Arlene Foster has announced her resignation as leader of the Democratic Unionist Party and as NI first minister after an internal revolt.
Mrs Foster, 50, said she would step down as DUP leader on 28 May and as first minister at the end of June.
It comes as she was facing a revolt among her party’s representatives.
More than 20 DUP Northern Ireland Assembly members and four MPs had signed a letter voicing no-confidence in the leadership.
She became leader of the party in December 2015 and, the following month as leader of Stormont’s largest party, she was appointed first minister of Northern Ireland.
She was the first woman and the youngest person to hold both jobs.
You can read Mrs Foster’s full statement here.
Mrs Foster said it had been the privilege of her life to “serve the people of Northern Ireland as their first minister and to represent my home constituency of Fermanagh/South Tyrone”.
“My election as leader of the Democratic Unionist Party broke a glass ceiling and I am glad to inspired other women to enter politics and spurred them on to take up elected office,” Mrs Foster said.
“I understand the misogynistic criticisms that female public figures have to take and sadly it’s the same for all women in public life.
“I want to encourage you to keep going and don’t let the online lynch mobs get you down.”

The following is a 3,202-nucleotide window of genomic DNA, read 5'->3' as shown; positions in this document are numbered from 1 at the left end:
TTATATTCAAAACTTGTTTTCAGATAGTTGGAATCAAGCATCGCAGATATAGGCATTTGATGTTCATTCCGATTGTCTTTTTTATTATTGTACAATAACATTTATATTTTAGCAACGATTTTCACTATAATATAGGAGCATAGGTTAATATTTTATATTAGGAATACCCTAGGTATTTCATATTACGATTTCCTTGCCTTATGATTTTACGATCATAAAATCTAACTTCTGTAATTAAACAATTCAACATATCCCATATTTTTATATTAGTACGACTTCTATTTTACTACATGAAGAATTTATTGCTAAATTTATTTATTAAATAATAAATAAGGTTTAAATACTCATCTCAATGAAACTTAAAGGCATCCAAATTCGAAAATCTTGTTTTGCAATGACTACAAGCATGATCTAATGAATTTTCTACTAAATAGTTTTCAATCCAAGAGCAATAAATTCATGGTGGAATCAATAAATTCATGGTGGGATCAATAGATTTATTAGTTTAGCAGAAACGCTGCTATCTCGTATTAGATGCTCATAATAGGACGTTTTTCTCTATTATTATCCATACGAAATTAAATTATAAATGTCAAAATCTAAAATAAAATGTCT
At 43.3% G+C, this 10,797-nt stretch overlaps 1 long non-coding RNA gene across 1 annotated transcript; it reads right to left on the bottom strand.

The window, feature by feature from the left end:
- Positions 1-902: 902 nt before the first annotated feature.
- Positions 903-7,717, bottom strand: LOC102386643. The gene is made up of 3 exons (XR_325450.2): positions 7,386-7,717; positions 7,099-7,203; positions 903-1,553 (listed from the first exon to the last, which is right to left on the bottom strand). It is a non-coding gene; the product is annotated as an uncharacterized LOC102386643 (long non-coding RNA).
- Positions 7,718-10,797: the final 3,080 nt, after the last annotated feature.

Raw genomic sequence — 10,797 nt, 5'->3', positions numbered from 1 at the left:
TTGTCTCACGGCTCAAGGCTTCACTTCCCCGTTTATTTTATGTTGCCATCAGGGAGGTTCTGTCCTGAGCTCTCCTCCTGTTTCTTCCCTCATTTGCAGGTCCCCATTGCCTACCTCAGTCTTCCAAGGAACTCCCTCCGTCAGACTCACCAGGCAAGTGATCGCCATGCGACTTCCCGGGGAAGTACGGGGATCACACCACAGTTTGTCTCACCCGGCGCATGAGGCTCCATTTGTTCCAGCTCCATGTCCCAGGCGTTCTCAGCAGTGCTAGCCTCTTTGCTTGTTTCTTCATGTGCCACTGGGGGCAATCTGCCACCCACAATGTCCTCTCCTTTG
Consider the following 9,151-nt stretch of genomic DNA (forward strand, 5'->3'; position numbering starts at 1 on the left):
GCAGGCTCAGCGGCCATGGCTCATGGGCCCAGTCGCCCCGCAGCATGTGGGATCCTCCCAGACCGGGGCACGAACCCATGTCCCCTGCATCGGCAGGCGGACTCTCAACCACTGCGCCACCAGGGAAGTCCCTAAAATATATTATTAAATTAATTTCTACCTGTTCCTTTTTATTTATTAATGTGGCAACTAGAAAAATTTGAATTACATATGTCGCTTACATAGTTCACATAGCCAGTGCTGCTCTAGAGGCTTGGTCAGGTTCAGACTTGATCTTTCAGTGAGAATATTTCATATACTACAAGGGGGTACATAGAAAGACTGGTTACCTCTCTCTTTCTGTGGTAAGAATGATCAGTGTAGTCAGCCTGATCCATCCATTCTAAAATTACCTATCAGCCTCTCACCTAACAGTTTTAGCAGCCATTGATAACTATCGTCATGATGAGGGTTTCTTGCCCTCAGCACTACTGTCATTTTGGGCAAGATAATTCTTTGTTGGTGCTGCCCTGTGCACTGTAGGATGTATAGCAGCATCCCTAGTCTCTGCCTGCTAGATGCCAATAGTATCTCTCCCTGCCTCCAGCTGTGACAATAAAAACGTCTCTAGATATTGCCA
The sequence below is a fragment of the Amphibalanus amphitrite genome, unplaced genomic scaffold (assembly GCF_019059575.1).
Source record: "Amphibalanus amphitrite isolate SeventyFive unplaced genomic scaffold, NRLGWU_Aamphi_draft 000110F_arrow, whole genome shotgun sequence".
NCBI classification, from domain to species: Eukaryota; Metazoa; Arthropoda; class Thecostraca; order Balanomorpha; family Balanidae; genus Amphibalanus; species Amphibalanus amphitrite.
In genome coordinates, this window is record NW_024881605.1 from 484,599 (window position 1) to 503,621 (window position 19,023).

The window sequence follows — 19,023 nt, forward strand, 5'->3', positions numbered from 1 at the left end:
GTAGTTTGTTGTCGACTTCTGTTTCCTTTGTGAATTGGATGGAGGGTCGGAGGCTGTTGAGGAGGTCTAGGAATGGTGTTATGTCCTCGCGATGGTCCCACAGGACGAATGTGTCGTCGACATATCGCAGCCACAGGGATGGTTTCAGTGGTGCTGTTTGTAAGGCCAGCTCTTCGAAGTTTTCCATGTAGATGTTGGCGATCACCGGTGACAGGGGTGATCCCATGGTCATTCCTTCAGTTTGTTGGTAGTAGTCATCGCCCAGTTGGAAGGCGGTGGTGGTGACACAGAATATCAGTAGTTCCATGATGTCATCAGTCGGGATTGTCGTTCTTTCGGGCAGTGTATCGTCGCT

It is understood there is majority support among the party’s Stormont and Westminster ranks – about 80% – for a change in leadership.
It is believed 22 of the DUP’s 27 MLAs (Members of the Legislative Assembly) and four MPs signed a letter of no confidence in Mrs Foster and the party leadership.
Only a small number of the DUP membership – MLAs and MPs – will get to vote in a leadership contest.
Mrs Foster said it was important to give space over the coming weeks for the party officers to make arrangements for the election of a new leader.
Mrs Foster has endured a turbulent time as DUP leader and the fall-out from Brexit – which the party supported – has put particular pressure on the party’s top brass as it faces having to weather the storm caused by the Northern Ireland Protocol, which imposed a border down the Irish Sea.
It has also been suggested recent changes to NI’s abortion laws and the commitment to implement an Irish language act were causing concerns with some elected DUP representatives ahead of next year’s assembly election.
First Published in BBC.